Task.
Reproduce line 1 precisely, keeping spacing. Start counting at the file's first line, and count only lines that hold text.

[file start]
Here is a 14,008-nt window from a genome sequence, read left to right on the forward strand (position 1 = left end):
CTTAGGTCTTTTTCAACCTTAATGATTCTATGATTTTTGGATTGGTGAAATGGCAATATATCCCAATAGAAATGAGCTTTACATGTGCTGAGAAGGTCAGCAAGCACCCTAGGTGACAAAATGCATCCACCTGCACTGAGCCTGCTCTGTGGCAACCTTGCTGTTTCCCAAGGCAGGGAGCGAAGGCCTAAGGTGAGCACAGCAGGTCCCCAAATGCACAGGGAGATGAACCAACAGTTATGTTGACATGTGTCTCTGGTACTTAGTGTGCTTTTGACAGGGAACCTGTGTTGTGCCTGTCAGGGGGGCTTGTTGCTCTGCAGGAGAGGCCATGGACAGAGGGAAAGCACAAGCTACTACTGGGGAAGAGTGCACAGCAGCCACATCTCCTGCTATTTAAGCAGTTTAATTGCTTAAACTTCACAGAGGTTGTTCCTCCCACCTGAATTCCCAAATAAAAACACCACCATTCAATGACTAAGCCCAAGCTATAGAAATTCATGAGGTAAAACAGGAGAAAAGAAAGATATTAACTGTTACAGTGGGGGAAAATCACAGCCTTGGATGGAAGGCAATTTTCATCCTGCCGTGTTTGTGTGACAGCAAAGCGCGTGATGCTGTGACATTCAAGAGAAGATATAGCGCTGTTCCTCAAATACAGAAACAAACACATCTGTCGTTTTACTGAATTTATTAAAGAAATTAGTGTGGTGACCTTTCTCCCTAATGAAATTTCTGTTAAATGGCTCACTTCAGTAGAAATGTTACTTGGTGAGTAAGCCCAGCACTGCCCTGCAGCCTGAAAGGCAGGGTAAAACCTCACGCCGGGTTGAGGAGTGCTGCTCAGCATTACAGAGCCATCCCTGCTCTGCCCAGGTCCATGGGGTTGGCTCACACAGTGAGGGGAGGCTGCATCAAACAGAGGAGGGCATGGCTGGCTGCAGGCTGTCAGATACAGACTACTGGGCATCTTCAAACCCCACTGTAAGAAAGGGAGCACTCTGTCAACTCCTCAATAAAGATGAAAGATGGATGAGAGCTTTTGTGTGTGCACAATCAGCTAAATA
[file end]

Here is a 14,008-nt window from a genome sequence, read left to right on the forward strand (position 1 = left end):